Waymo has partnered with Fiat Chrysler and there are reports that the two will launch a robot taxi service by the end of 2017. The company is also building all of its hardware in-house, allowing it to slash the price of its lidar system by 90%, Waymo says. Lidar is notoriously expensive and high-end systems can cost as much as $75,000 a pop.
Waymo has also announced partnerships with Lyft, Avis, and Intel.
Navigant Research gave Waymo an overall score of 73.4 out of a possible 100. That's the same score as Volvo, but Waymo edged out Volvo in execution.
BMW has released advanced driver assistance tech in its luxury vehicles, like the BMW 7-Series and 5-Series, pictured above. For example, its Driver Assistant Plus package offers lane-keep assist, parking assist, and traffic jam assist.
BMW plans to release a fully driverless car in 2021 and has teamed up with Intel and Mobileye to do so.
Navigant Research gave Waymo an overall score of 75.2 out of a possible 100.
5. Volkswagen Group
Volkswagen Group has been developing autonomous systems ever since winning the DARPA grand challenge in 2006. Volkswagen's brand Audi was the first company to receive an autonomous driving permit in Nevada in 2012 and has also obtained one in California.
In 2015, an Audi A7 drove 550 miles in autopilot mode from Silicon Valley to Las Vegas.
Audi recently announced it was teaming up with NVIDIA to bring self-driving cars to market in 2020.
Navigant Research gave Volkswagen Group an overall score of 75.9 out of a possible 100.
Daimler clinched fourth place for installing a suite of semi-autonomous features in brands like its Mercedes S-Class and E-Class cars.
Additionally, a Mercedes big-rig truck made history in 2015 when it drove itself on a public highway in 2015. Daimler aims to have its driverless trucks road-ready in 2020.
"Daimler is likely to continue as a leader in technology development; however, its position as a premium brand makes it inherently less accessible to mainstream audiences," Navigant wrote in its report.
Navigant Research gave Daimler an overall score of 77.7 out of a possible 100.
3. Renault-Nissan Alliance
The automaker has released ProPILOT, a self-driving feature that lets cars drive autonomously on highways, in its production vehicles in Japan. Renault-Nissan also plans to roll out ProPILOT in Europe, the US, and China as well. Its ultimate aim is to keep adding autonomous features to ProPILOT until it's cars are fully self-driving in 2020.
Nissan is currently exploring using call centers so someone on standby can intervene if its self-driving car can't handle a certain driving scenario.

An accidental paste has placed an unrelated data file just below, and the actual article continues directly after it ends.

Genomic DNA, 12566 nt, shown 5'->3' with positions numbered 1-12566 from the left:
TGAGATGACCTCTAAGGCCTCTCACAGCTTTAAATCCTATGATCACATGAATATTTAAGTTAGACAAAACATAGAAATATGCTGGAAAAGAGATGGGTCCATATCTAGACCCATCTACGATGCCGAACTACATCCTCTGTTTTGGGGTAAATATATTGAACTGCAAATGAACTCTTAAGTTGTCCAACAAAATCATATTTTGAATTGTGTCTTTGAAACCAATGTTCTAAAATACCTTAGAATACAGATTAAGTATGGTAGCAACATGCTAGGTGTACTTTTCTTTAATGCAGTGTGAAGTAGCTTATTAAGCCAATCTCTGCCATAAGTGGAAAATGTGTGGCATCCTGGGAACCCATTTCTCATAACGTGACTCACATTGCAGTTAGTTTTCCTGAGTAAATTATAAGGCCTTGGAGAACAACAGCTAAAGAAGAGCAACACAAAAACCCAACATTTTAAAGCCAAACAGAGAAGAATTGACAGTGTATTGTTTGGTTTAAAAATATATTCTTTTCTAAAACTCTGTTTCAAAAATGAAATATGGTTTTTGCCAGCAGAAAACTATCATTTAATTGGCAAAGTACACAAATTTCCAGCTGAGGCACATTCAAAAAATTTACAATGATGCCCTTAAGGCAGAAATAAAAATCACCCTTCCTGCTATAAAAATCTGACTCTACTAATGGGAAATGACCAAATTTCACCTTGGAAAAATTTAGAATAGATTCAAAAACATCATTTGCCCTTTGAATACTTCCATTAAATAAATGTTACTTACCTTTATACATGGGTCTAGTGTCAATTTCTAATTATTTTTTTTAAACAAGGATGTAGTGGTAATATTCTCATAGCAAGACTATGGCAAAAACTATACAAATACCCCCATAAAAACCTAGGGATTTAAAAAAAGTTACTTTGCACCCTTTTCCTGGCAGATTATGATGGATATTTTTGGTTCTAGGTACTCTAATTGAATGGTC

Navigant Research gave Renault-Nissan an overall score of 82 out of a possible 100.
2. General Motors
GM has made several, big investments in self-driving cars.
The Detroit-based automaker invested $500 million in Lyft in January 2016 to create a network of ride-hailing, self-driving vehicles. GM also acquired self-driving-car startup Cruise Automation for $581 million in July 2016. Cruise said in Septemeber that it's ready to mass-produce a self-driving car.
GM CEO Mary Barra said in December that the company will start testing its self-driving Chevy Bolt electric cars in Michigan. The company is also testing its cars in San Francisco and Scottsdale, Arizona.
Barra told Business Insider's Cadie Thompson that its first self-driving car for public use will be its all-electric Chevy Bolt. She also said GM is focused on testing its cars on different road conditions to ensure safety.
"A lot of the conversation has been about, 'Oh, we have this many miles,' but it's not as much about the miles as it is about the experiences that the car learns," she told Business Insider.
Navigant Research gave General Motors an overall score of 84.8 out of a possible 100.
Lastly, that brings us to our leader: Ford.
The Detroit-based automaker aims to roll out a fleet of driverless vehicles in a ride-hailing or -sharing service in 2021. Ford is tripling the size of its autonomous test fleet to 100 cars this year, which are currently being tested in Arizona, Michigan, and California.
The Big 3 automaker has been pursuing autonomous vehicles since it entered the DARPA Grand Challenge in 2005.
Ford and Baidu invested $150 million in Velodyne, a lidar manufacturer, in 2016. In February, Ford invested $1 billion (to be spread out over 5 years) in Argo AI, a secretive artificial intelligence startup based in Pittsburgh, to aid its autonomous car efforts. Ford also announced Wednesday that it will partner with Lyft on self-driving cars.
Navigant Research gave Ford an overall score of 85 out of a possible 100.